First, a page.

70. ^ "On April 12th [2009], the 47th known Mersenne prime, 242,643,801 – 1, a 12,837,064 digit number was found by Odd Magnar Strindmo from Melhus, Norway! This prime is the second largest known prime number, a "mere" 141,125 digits smaller than the Mersenne prime found last August.", The List of Largest Known Primes Home Page, http://primes.utm.edu/primes/page.php?id=88847 [retrieved 2012-09-18]
71. ^
72. ^ "List of known Mersenne prime numbers". Retrieved 29 November 2014.
73. ^ GIMPS Milestones Report. Retrieved 2015-10-04
74. ^ The largest known prime has been a Mersenne prime since 1952, except between 1989 and 1992; see Caldwell, "The Largest Known Prime by Year: A Brief History" from the Prime Pages website, University of Tennessee at Martin.
75. ^ Thorsten Kleinjung, Joppe Bos, Arjen Lenstra "Mersenne Factorization Factory" http://eprint.iacr.org/2014/653.pdf
76. ^ Henri Lifchitz and Renaud Lifchitz. "PRP Top Records". Retrieved 2016-08-17.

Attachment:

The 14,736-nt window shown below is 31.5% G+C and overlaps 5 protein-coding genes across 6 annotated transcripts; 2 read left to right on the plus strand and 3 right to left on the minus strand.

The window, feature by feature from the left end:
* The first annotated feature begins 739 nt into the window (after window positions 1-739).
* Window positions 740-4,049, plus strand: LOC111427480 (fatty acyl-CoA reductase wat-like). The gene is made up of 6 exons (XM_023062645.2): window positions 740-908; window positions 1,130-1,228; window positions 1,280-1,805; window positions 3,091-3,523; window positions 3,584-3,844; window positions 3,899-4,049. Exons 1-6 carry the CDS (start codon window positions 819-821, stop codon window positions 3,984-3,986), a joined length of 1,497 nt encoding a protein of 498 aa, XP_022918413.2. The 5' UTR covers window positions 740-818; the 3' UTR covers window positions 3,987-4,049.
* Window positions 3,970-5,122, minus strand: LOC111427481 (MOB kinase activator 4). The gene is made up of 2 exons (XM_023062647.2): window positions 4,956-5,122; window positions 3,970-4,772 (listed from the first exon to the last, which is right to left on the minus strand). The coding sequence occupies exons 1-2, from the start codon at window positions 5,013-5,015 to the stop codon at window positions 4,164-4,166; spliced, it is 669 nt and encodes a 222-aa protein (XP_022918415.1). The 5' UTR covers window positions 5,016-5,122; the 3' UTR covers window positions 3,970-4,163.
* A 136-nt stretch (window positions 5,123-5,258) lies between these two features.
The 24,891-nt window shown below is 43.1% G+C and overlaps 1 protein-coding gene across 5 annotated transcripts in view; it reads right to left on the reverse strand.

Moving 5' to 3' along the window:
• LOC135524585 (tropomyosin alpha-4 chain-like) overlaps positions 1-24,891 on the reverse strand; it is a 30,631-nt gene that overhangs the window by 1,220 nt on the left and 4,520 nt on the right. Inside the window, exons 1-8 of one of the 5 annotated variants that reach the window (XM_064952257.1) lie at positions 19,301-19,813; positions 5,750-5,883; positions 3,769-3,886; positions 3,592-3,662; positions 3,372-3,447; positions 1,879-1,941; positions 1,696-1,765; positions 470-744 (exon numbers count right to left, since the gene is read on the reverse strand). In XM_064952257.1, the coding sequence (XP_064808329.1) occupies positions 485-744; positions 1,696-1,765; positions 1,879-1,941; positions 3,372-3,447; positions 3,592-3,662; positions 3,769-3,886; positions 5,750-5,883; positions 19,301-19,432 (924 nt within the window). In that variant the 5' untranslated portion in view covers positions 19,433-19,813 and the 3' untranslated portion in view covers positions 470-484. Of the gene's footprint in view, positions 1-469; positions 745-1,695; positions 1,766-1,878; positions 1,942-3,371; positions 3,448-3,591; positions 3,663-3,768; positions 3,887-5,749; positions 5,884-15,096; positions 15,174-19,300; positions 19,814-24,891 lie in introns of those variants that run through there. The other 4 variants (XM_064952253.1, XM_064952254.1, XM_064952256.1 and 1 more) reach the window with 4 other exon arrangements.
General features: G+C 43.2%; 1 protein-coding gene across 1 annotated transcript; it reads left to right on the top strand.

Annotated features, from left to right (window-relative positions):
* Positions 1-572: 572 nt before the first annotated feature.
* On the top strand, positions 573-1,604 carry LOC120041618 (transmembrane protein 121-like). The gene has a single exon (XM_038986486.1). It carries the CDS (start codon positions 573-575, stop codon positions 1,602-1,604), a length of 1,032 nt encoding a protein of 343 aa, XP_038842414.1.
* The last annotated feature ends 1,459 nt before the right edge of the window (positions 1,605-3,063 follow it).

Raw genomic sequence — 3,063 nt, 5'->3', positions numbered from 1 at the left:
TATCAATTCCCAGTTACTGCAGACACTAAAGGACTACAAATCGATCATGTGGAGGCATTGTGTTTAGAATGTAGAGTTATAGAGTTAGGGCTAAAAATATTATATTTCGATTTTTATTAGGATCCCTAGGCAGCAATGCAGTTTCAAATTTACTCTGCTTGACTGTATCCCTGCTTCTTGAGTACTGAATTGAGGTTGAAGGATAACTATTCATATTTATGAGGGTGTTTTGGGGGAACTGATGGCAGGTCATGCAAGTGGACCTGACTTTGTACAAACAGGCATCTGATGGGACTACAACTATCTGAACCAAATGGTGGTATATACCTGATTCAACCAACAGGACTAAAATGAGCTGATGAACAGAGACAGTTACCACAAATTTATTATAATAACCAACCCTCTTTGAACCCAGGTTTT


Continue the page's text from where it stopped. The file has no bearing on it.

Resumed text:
77. ^ Petković, Miodrag (2009). Famous Puzzles of Great Mathematicians. AMS Bookstore. p. 197. ISBN 0-8218-4814-3.
78. ^ Alan Chamberlin. "JPL Small-Body Database Browser". Ssd.jpl.nasa.gov. Retrieved 2011-05-21.
79. ^
80. ^ Solinas, Jerome A. (1 January 2011). Tilborg, Henk C. A. van; Jajodia, Sushil, eds. Encyclopedia of Cryptography and Security. Springer US. pp. 509–510. doi:10.1007/978-1-4419-5906-5_32.
81. ^ Chris Caldwell: The Prime Glossary: Gaussian Mersenne (part of the Prime Pages)
82. ^ Ali Zalnezhad, Hossein Zalnezhad, Ghasem Shabani, Mehdi Zalnezhad "Relationships and Algorithm in order to Achieve the Largest Primes" http://arxiv.org/pdf/1503.07688.pdf
83. ^ (x, 1) and (x, −1) for x = 2 to 50
84. ^ (x, 1) for x = 2 to 152
85. ^ (x, −1) for x = 2 to 151
86. ^ (x + 1, x) for x = 1 to 150
87. ^ (x + 1, −x) for x = 1 to 40
88. ^ (x + 2, x) for odd x = 1 to 107
89. ^ (x, −1) for x = 2 to 200
90. ^ PRP records, search for (a^n-b^n)/c, that is, (a, b)
91. ^ PRP records, search for (a^n+b^n)/c, that is, (a, −b)
92. ^ a b Caldwell, Chris. "Heuristics: Deriving the Wagstaff Mersenne Conjecture".
93. ^